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“This is a sponsored blog; while the views expressed here were genuinely mine, consideration was paid to me by Juanita’s Foods.”

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Tamales season is definitely here.  It reminds me of the days where all of my Abuela’s children along with their families, would gather Christmas Eve at her house in Tijuana, B.C.  Everyone in the family, from the youngest to the oldest, was assigned a job in the kitchen as we prepared for the evening meal. Everyone awaited the nightfall, anticipating una alumbrada outside as the family gathered enjoying tamales, champurrado, buñuelos, and a warm ponche navideño.

 I was always tasked with spreading masa onto the corn husks.  Something about getting the texture of the masa all over my hands, arms, face, table, and the floor was frustrating; but this was the tradition.  I did not particularly enjoy the process of making tamales because it is a very involving recipe. We made enough for 5 or 6 families to eat all night long, including the extra tamales for el recalentado and some to take back home with us.  It felt like a never-ending job. Although I loved traveling to Tijuana, seeing all the family together, and opening up presents at 9 pm (because Latinos do not wait until midnight), I knew it came with a lot of work!  This is what Navidad is about in a Latino family–making tamales alongside the women in my family, listening to their stories, and getting to know them more in depth.  I never believed that a day would come when I would actually miss those moments. You never thought that those moments would one day be the memories we would talk about as an adult with my own children.  With a soft voice and nostalgia in my heart, now I share with my own children, “When I was a kid during Christmas…” stories.

 I am glad that I have these memories to share with my children and with a heavy heart, we attempt to recreate the holidays despite missing many loved ones who are no longer with us.  What does this teach us? It teaches us that time is of the essence.  Our moments with our family members are precious, and with the help of Juanita’s, we can cut down on the time it takes to prepare those meals. Incorporating Juanita’s allows me more time to spend talking about those wonderful moments and even showing my family all of the old home movies of our past holiday family gatherings.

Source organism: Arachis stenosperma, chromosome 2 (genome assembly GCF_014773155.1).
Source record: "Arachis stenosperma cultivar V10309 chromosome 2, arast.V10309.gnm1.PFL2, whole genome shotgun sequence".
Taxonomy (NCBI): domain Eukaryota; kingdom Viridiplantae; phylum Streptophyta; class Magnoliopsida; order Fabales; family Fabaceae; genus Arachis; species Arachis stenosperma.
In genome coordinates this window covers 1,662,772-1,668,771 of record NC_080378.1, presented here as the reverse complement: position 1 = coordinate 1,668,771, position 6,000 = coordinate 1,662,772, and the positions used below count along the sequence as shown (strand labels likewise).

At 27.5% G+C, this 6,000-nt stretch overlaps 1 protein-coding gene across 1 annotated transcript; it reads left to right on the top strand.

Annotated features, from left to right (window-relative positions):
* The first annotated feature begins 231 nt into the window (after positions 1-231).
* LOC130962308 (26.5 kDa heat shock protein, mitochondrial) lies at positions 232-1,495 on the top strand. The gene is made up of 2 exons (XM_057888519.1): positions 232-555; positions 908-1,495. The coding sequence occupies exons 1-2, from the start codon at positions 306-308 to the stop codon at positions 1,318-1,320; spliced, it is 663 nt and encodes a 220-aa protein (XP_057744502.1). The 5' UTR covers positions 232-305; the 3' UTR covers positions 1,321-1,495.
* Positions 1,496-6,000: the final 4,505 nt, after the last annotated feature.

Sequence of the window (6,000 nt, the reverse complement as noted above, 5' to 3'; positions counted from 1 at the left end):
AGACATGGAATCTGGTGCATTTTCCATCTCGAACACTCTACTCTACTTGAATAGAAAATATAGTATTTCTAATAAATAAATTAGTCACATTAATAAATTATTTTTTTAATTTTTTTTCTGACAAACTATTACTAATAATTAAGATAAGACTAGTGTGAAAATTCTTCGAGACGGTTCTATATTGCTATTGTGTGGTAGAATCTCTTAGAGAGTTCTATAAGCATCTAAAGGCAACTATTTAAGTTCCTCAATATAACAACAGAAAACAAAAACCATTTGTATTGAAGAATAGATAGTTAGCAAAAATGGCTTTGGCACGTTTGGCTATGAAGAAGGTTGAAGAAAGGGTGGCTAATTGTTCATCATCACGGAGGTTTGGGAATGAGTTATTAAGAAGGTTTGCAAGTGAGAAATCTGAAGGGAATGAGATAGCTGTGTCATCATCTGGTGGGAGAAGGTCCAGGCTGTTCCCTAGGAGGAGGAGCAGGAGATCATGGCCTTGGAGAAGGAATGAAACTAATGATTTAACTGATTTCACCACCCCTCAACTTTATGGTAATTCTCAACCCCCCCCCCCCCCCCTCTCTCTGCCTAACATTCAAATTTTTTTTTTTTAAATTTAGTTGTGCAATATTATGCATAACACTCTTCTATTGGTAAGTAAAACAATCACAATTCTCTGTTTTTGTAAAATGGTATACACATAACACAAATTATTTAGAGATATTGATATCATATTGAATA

We know that Juanita’s makes the #1 bestselling Menudo and Pozole in the U.S.  They offer a selection of flavorful soups, sauces, and stews made with the best quality ingredients…ready to heat and serve so families can spend less time in the kitchen and more time enjoying each other–when our time is limited due to external factors.  But did you know they also offer Pork Chile Verde? Perfect for TAMALES!!!  Here is a quick and easy tamales recipe we enjoyed preparing, as we are encouraged to savor every second together as a family laughing, chismiando, and just being together — saving us time on the daunting task of making tamales, up to our copetes in masa. LOL

 Here is the link for you to see what other products you can use to make life easier in those moments when time is essential.  http://bit.ly/37BvDb8  

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PREP TIME:  2 hours
COOK TIME: 1- 1:15 hours
SERVINGS:  36-40 tamales
 

INGREDIENTS

 9 pounds of masa for tamales

1/2 teaspoon of baking soda

2 teaspoon of baking powder

1 cup of Juanita’s Foods Pork Chile sauce (You can also add beef broth.)

4 cans of Juanita’s Foods Pork Chile Verde

Corn Husks

 

INSTRUCTIONS

  1. Soak corn husks in warm water to soften them.
  2. Simmer Juanita’s Pork Chile Verde for 5-10 minutes.  Medium heat. Set aside.
  3. Combine masa, baking soda, baking powder, pork chile sauce in a large bowl.
  4. Mix for 4 minutes or until smooth. (We mixed it in 2 batches.)
  5. Pat dry the corn husks.
  6. Take a corn husk on your hand with the wide side facing you.
  7. With a spoon, spread masa from the bottom up to the center of the husk.  About 3 tablespoons.
  8. Add 2-3 tablespoons of Juanita’s Pork Chile Verde to the center of the masa spread.
  9. Fold one side of the corn husk over the other.
  10. Fold the bottom of the corn husk up.
  11. Place another corn husk on the opposite side to prevent the masa from spilling. (Optional)
  12.  Fill a large steamer pot with water (¼ of the pot.)
  13. Once it has come to a boil, place tamales standing upward.
  14. Add corn husks on top of the tamales and place lid on the pot.
  15. Cook on medium heat for about 1 hour.
  16. If the corn husk can be peeled off easily, they are ready.

 

Juanita’s:   http://bit.ly/37BvDb8 

 
Short video of our process:  https://youtu.be/r6rNyNr3FD4